So, then, why is so much time spent describing the "action" in the locker room? And gathering post-game quotes? As I've said before, if the locker room action was more interesting than the on-field play, then viewers would be clamoring for more TV cameras in the locker rooms. We might even dispense with live TV coverage of the action.

Even more, this entire uproar occurred as the White Sox were clobbering one of the best teams in baseball, the team that was supposed to meet them in last year's World Series. That's enough excitement for me, and I bet if you asked most Chicagoans, it would be for them too. Most Chicagoans, I bet, would say that all this fighting over what Guillen can or cannot say sounds too much like manufactured news.

It's almost as if the White Sox had created a news vacuum by winning, and something stupid like this controversy had to be rushed in to fill it.

Copyright 2006, Chicago Tribune

3 comments:

Anonymous said...

Agree with you 100% on this one. Although I think you know the answer, here's why I think this one incident was reported.

Ozzie's usual tirades are mostly made up of pretty pedestrian stuff - f bombs and s bombs, often put together - that aren't really newsworthy. This one had all the makings for a media hype: a non-PC slur against a person most everybody loves to hate. It was then fanned by Mariotti's shameless and pathetic play as victim. Even the New York Times has a story at the top of today's "Sports Monday" section.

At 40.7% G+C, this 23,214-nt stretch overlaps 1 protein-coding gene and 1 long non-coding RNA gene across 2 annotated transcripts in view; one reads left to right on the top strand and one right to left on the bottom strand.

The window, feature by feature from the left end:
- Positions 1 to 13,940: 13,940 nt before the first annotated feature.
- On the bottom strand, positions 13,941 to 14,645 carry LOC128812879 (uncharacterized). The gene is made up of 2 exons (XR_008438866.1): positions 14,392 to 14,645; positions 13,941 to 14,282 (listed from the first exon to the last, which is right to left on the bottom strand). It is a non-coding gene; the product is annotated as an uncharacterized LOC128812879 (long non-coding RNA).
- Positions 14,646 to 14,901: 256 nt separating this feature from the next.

In a sane world, Ozzie would have said it was an unfortunate word choice with no offense meant. Mariotti would have said, o.k., I'm a big boy and let's forget about it. Instead, it ended up there with the endless type of coverage for Nick and Jessica, Brad and Jennifer, and the rest of the crap that passes for reportage. Thanks for injecting a bit of sanity into the discussion.